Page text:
Working group formed after emergency economic summit

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A working group has been formed following an emergency economic summit held in Kintyre on Monday which resulted in ‘a wide-ranging and largely positive discussion’, according to Fergus Ewing MSP.

Mr Ewing, the Scottish Government’s Cabinet Secretary for the Rural Economy, was joined at the meeting at Machrihanish Airbase Community Company (MACC) by about 50 people, including local councillors and many local business owners.

The meeting was called after First Milk announced its intention to close Campbeltown Creamery the same week as CS Wind UK revealed it could make up to 80 per cent of its workforce redundant.

Speaking to the Courier after the meeting, Mr Ewing said: ‘Our thoughts are with the employees at the creamery and CS Wind who have lost or may face losing their jobs shortly, at a tough time of year for themselves and their families, but a number of positives have arisen.’

Those include the involvement of the Scottish Government’s Partnership Action for Continuing Employment (PACE) initiative, a national service which provides one-to-one support for those who face redundancy or are made redundant; local businesses taking ‘a close interest’ in providing what help they can to affected employees; and the formation of a working group, a collaboration between the Scottish Government, local councillors and Highlands and Islands Enterprise.

‘The PACE team has already had meetings with staff at both employers to offer one-to-one support for those who wish it,’ said Mr Ewing. ‘They have a very good record – 80 per cent of people who engage their services find other employment or opportunities, so this is not a talking shop, this is very personalised support for each individual person and it’s available to anyone else who hasn’t already accessed it.’

Of the working group, Mr Ewing said: ‘We’ve agreed to work together to focus in the short-term on providing further opportunities through the local business network.

‘And also working in the longer term on opportunities for the area, principally in areas such as increased transport and connectivity and in the work that is being done by the likes of MACC.’

He added: ‘There were a number of individual suggestions that were made which are also being pursued regarding threats and opportunities in farming, fishing, whisky, food and drink.’

Mr Ewing has agreed to attend another meeting of the working group, set to take place in the first quarter of next year, something he says demonstrates the Scottish Government’s commitment to securing the future of Kintyre’s economy.

Councillor Donald Kelly, who suggested reforming a working group similar to the former Kintyre Initiative Working Group which he once chaired, said he has ‘no time for meetings which are just talking shops and do not deliver outcomes’.

He added: ‘I requested that the council officers present revisit the blueprint of the recently awarded Rural Growth Deal and make provision within in it to look at potential new projects for South Kintyre such as a creamery or a community-led distillery.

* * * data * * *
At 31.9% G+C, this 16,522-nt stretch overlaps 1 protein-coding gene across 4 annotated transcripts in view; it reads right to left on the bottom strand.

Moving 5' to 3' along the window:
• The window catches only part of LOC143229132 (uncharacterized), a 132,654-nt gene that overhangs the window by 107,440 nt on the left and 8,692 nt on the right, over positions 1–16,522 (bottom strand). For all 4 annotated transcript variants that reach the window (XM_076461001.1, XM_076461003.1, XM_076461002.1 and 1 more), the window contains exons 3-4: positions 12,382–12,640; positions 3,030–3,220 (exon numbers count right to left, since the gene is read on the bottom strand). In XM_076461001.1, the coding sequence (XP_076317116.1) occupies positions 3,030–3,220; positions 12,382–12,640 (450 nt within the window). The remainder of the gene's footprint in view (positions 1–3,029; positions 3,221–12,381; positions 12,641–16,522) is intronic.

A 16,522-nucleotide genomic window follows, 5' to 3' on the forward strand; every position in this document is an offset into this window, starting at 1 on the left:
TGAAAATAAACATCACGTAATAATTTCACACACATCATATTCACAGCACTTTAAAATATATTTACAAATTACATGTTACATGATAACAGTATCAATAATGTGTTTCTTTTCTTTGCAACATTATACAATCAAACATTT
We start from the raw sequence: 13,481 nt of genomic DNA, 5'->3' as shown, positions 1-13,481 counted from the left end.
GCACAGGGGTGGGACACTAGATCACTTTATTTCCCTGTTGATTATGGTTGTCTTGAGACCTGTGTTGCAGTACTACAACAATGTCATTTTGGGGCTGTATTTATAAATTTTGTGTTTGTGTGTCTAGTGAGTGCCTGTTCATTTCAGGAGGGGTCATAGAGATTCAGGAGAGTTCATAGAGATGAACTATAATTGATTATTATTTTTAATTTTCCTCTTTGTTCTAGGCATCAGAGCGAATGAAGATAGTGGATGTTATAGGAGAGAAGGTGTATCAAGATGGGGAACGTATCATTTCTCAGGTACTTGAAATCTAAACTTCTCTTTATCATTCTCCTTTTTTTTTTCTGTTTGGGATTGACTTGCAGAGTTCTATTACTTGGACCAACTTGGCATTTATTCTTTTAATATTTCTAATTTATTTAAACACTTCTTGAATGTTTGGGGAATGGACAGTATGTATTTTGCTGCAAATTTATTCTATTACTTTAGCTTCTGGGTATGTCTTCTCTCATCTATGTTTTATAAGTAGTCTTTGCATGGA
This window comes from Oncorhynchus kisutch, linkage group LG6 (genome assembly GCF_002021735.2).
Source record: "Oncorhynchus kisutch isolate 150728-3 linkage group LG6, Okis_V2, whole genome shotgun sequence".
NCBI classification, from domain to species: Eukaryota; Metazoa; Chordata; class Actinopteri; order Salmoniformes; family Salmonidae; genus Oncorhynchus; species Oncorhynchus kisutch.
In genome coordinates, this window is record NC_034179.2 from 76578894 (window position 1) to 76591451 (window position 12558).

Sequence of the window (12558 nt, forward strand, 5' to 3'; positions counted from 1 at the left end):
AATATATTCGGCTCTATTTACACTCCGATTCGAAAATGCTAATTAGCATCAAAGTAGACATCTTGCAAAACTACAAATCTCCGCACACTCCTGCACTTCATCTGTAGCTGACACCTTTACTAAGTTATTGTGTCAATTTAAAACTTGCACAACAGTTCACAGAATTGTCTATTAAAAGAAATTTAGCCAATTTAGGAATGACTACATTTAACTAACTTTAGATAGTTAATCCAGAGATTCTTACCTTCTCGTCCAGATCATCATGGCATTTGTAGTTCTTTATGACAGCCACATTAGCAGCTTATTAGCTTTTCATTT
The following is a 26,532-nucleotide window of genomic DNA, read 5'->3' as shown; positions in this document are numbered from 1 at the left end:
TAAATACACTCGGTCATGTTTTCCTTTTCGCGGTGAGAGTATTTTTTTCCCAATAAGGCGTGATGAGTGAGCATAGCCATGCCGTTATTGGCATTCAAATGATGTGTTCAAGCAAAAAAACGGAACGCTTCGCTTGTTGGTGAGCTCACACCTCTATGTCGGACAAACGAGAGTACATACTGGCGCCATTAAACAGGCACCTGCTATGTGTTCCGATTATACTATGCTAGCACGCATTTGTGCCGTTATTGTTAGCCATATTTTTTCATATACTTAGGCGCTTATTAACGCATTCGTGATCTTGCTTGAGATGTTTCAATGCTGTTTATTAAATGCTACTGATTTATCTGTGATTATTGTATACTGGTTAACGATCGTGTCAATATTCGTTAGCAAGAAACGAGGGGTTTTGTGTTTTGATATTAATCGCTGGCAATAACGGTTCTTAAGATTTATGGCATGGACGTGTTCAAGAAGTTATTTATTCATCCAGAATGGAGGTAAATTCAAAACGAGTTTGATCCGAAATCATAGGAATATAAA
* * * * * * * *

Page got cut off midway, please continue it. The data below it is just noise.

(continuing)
‘As far as CS Wind is concerned, the Scottish Government should be leaving no stone unturned to preserve the dedicated and skilled workforce at the facility, especially if it is serious about meeting Scotland’s emission targets.

‘If there is a hiatus regarding orders for the next three or four months, the government should be stepping in and paying the wages in order to retain the workforce and preserve jobs in a similar fashion to the Clyde ferry debacle earlier this year.’

A Scottish Government spokesperson told the Courier: ‘We have explored all areas where we can assist CS Wind to retain its workforce, such as funding infrastructure improvements to lower transport costs, but the Scottish Government does not have a legal route to gap fund manufacturing itself as this would constitute a breach of State Aid regulations.’

Mr Ewing added that while £50 million has been secured through the Rural Growth Deal, the projects it will benefit have not yet been finalised.

Councillor John Armour said: ‘I thought the summit was very worthwhile and gave local businesses the opportunity to suggest alternative and new ways forward.

‘I was encouraged by the positivity and ideas from those who spoke about future employment in the area but that is in the medium to long-term.

‘In the short-term it is essential that the working group or similar is set up as soon as possible to look at long-term and sustainable jobs coming to and staying in South Kintyre. This group must not be a talking shop but must come up with solutions and act on them.’

Councillor Rory Colville said: ‘South Kintyre is ready for investment. It has products, people and natural resources that could deliver business growth, jobs and success.

‘It will take the public and private sectors working together to achieve that, so I welcome Mr Ewing’s commitment, as Cabinet Secretary for Rural Growth, to remaining involved in supporting South Kintyre’s future.

‘I look forward to the summit’s follow-up meeting next year to develop longer term actions.’

The staff consultation process at CS Wind is still ongoing until November 29.

A First Milk spokesperson told the Courier this week that it has concluded its own staff consultations and confirmed that the site will now close.

Cheese production has stopped and most members of staff were expected to leave today, Friday November 22, while a few will remain for a few weeks to prepare and secure the site for closure.

He added: ‘We recognise that this is a difficult time and we continue to offer support to affected staff.’